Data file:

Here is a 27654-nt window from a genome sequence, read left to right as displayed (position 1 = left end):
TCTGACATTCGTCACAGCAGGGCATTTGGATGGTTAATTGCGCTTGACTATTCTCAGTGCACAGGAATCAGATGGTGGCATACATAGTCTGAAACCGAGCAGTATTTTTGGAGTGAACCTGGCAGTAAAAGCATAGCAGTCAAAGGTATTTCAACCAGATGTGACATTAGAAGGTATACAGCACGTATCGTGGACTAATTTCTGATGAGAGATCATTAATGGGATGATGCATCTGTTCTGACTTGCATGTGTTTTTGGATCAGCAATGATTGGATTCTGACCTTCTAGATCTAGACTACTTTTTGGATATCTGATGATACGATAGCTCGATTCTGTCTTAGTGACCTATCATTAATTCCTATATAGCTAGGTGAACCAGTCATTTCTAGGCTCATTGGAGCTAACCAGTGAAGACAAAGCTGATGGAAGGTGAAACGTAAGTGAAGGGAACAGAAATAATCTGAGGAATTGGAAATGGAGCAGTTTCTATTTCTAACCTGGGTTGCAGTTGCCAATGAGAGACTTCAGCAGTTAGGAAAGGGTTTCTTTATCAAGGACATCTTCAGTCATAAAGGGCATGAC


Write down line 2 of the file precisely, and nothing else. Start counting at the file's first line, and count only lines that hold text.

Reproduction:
TCTGACATTCGTCACAGCAGGGCATTTGGATGGTTAATTGCGCTTGACTATTCTCAGTGCACAGGAATCAGATGGTGGCATACATAGTCTGAAACCGAGCAGTATTTTTGGAGTGAACCTGGCAGTAAAAGCATAGCAGTCAAAGGTATTTCAACCAGATGTGACATTAGAAGGTATACAGCACGTATCGTGGACTAATTTCTGATGAGAGATCATTAATGGGATGATGCATCTGTTCTGACTTGCATGTGTTTTTGGATCAGCAATGATTGGATTCTGACCTTCTAGATCTAGACTACTTTTTGGATATCTGATGATACGATAGCTCGATTCTGTCTTAGTGACCTATCATTAATTCCTATATAGCTAGGTGAACCAGTCATTTCTAGGCTCATTGGAGCTAACCAGTGAAGACAAAGCTGATGGAAGGTGAAACGTAAGTGAAGGGAACAGAAATAATCTGAGGAATTGGAAATGGAGCAGTTTCTATTTCTAACCTGGGTTGCAGTTGCCAATGAGAGACTTCAGCAGTTAGGAAAGGGTTTCTTTATCAAGGACATCTTCAGTCATAAAGGGCATGAC